Right now, we’re launching our pilot programme and if you’d like to be considered as one of our beta clinics, please let me know by sending me an email to julie@vetstaff.co.nz.  

If you want to participate, the process is very simple and totally affordable – it’s less than the cost of an average small bitch spay.  

We’ll ask for some proof of verification – which is easy to get and that’s it!

Easy Peasy! 

Because very few clinics right now are fully staffed, it means most clinics are competing for the same high calibre staff.  Every little thing you can do to identify your clinic as being more attractive to work out, will make a difference. 

If your clinic’s not recognised as a VetStaff Employer of Choice, you’ll miss out to the clinic down the road that is.   

Today, it’s the clinics that are retaining and rewarding their staff in meaningful ways that get to recruit the best staff.   

If you’re not doing this in a way that’s easily recognised and verified, you’ll miss out to those clinics that are.

Being recognised as a VetStaff Employer of Choice Vet Clinic is something to be proud of.   

Imagine having the edge when it comes to recruiting high performers.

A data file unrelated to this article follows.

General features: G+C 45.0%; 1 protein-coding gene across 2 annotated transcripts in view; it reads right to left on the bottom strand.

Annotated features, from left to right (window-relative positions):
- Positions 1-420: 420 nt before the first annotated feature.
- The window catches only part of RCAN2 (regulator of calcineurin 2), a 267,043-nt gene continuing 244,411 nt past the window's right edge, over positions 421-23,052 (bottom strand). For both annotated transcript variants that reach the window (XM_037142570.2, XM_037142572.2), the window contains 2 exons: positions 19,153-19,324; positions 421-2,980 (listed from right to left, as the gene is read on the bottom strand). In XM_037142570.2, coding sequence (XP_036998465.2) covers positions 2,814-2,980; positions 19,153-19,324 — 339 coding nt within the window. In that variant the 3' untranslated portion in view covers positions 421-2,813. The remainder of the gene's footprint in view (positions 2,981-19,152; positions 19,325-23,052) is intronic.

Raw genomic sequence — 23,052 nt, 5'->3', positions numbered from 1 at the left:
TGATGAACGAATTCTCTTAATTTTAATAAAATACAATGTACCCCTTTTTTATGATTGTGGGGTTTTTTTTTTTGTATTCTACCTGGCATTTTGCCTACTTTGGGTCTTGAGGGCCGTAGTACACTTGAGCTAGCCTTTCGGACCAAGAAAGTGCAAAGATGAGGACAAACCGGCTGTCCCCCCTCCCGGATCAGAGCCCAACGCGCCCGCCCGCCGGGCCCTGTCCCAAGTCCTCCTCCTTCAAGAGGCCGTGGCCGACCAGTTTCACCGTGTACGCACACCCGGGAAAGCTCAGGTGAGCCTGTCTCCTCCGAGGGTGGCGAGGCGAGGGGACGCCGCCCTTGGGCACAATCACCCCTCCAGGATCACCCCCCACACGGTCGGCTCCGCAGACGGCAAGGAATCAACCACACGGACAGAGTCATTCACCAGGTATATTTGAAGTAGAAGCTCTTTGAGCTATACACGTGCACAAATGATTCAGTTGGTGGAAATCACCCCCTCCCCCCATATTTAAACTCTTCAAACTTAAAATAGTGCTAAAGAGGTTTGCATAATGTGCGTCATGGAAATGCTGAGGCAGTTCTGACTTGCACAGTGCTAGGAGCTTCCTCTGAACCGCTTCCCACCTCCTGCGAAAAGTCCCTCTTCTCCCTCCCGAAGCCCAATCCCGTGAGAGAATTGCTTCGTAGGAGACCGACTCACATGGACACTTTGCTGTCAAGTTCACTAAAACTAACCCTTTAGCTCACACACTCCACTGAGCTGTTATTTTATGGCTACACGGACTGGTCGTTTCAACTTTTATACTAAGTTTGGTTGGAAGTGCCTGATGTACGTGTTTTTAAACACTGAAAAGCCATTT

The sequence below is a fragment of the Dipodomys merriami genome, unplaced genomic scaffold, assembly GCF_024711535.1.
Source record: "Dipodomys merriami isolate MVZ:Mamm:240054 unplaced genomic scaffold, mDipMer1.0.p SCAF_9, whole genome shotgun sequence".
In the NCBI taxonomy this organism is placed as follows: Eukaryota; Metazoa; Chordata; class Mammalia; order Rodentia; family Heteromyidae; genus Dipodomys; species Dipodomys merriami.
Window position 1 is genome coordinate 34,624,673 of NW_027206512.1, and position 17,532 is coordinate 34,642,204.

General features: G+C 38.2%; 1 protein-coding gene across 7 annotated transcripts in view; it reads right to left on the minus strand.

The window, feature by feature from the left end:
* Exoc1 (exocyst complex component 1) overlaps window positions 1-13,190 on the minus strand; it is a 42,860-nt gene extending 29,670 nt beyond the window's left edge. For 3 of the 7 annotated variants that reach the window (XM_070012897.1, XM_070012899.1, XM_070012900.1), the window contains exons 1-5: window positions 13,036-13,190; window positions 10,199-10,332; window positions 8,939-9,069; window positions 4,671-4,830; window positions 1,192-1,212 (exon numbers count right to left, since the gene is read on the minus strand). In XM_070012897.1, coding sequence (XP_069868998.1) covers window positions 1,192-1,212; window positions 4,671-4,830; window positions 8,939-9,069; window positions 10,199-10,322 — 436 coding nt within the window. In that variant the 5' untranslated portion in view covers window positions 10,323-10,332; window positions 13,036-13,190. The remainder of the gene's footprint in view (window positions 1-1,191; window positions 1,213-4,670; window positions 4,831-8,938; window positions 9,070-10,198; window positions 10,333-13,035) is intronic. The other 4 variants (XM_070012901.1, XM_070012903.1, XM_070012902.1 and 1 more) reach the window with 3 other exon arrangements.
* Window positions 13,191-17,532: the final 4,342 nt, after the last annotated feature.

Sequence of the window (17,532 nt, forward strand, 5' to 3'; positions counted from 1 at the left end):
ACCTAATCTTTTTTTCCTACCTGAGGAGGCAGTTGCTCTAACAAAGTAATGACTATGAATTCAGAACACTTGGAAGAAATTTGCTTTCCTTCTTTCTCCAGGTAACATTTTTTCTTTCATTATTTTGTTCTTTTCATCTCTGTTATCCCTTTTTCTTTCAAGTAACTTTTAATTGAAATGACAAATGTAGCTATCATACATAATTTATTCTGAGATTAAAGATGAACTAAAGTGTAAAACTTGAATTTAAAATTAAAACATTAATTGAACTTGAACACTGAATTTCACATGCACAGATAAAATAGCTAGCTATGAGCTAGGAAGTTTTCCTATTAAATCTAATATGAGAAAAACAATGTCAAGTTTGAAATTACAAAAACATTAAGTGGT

Imagine having a waiting list of high performers who want to work at your clinic.   

Because this is what can happen once the word starts to get out that your clinic is an Employer of Choice! Imagine how many headaches you’ll save when it comes to hiring new staff!

VetStaff’s Seals of Participation are a completely independent and recognised way for your clinic to stand out as a Vet Clinic Employer of Choice.

If this sounds like something you’d like for your clinic then email Julie South today to start the ball rolling at your clinic.  And just to clarify – this is designed to help clinics who’re already clients of ours – ones where we’re doing the recruiting AND for those that want to DIY their own recruitment. 

You don’t have to be an existing VetStaff client to participate.   If you want to DIY your own recruitment then this new initiative is perfect for you.   To find out more email julie@vetstaff.co.nz.

VetStaff’s two core beliefs

Everyone and everything we do at VetStaff is underpinned by two core beliefs.  

The first is that we believe all veterinary professionals deserve to work at a vet clinic job of their dreams where they’re respected and valued.  

The second is that all vet clinics deserve to have engaged and motivated employees working for them who love Monday mornings.  

If that sounds like the type of recruitment agency you’d like to work with, then please check us out at vetstaff.co.nz